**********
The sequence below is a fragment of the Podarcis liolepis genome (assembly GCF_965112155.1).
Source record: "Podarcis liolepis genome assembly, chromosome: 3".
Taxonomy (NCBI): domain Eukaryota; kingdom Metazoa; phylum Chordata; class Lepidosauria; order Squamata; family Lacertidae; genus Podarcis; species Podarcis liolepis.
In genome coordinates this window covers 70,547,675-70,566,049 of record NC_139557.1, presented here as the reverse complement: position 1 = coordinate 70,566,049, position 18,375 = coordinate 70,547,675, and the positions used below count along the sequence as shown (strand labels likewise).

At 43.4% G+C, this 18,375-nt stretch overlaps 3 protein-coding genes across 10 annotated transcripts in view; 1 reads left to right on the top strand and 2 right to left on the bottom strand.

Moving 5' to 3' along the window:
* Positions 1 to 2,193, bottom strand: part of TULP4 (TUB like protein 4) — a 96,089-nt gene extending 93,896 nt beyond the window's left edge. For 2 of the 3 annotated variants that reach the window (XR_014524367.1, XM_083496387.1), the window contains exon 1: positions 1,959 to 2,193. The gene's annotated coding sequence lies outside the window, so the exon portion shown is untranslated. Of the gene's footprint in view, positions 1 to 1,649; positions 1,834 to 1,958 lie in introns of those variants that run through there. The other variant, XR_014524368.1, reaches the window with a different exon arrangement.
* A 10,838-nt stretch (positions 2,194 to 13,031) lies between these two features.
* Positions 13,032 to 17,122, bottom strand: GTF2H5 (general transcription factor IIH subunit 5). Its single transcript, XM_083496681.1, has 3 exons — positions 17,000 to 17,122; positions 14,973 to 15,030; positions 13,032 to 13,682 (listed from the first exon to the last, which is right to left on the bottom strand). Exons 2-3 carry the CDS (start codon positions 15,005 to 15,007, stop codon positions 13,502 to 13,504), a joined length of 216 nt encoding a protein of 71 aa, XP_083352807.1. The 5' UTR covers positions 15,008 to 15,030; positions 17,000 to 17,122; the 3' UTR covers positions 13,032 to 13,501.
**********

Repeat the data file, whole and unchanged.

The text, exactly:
The sequence below is a fragment of the Podarcis liolepis genome (assembly GCF_965112155.1).
Source record: "Podarcis liolepis genome assembly, chromosome: 3".
Taxonomy (NCBI): domain Eukaryota; kingdom Metazoa; phylum Chordata; class Lepidosauria; order Squamata; family Lacertidae; genus Podarcis; species Podarcis liolepis.
In genome coordinates this window covers 70,547,675-70,566,049 of record NC_139557.1, presented here as the reverse complement: position 1 = coordinate 70,566,049, position 18,375 = coordinate 70,547,675, and the positions used below count along the sequence as shown (strand labels likewise).

At 43.4% G+C, this 18,375-nt stretch overlaps 3 protein-coding genes across 10 annotated transcripts in view; 1 reads left to right on the top strand and 2 right to left on the bottom strand.

Moving 5' to 3' along the window:
* Positions 1 to 2,193, bottom strand: part of TULP4 (TUB like protein 4) — a 96,089-nt gene extending 93,896 nt beyond the window's left edge. For 2 of the 3 annotated variants that reach the window (XR_014524367.1, XM_083496387.1), the window contains exon 1: positions 1,959 to 2,193. The gene's annotated coding sequence lies outside the window, so the exon portion shown is untranslated. Of the gene's footprint in view, positions 1 to 1,649; positions 1,834 to 1,958 lie in introns of those variants that run through there. The other variant, XR_014524368.1, reaches the window with a different exon arrangement.
* A 10,838-nt stretch (positions 2,194 to 13,031) lies between these two features.
* Positions 13,032 to 17,122, bottom strand: GTF2H5 (general transcription factor IIH subunit 5). Its single transcript, XM_083496681.1, has 3 exons — positions 17,000 to 17,122; positions 14,973 to 15,030; positions 13,032 to 13,682 (listed from the first exon to the last, which is right to left on the bottom strand). Exons 2-3 carry the CDS (start codon positions 15,005 to 15,007, stop codon positions 13,502 to 13,504), a joined length of 216 nt encoding a protein of 71 aa, XP_083352807.1. The 5' UTR covers positions 15,008 to 15,030; positions 17,000 to 17,122; the 3' UTR covers positions 13,032 to 13,501.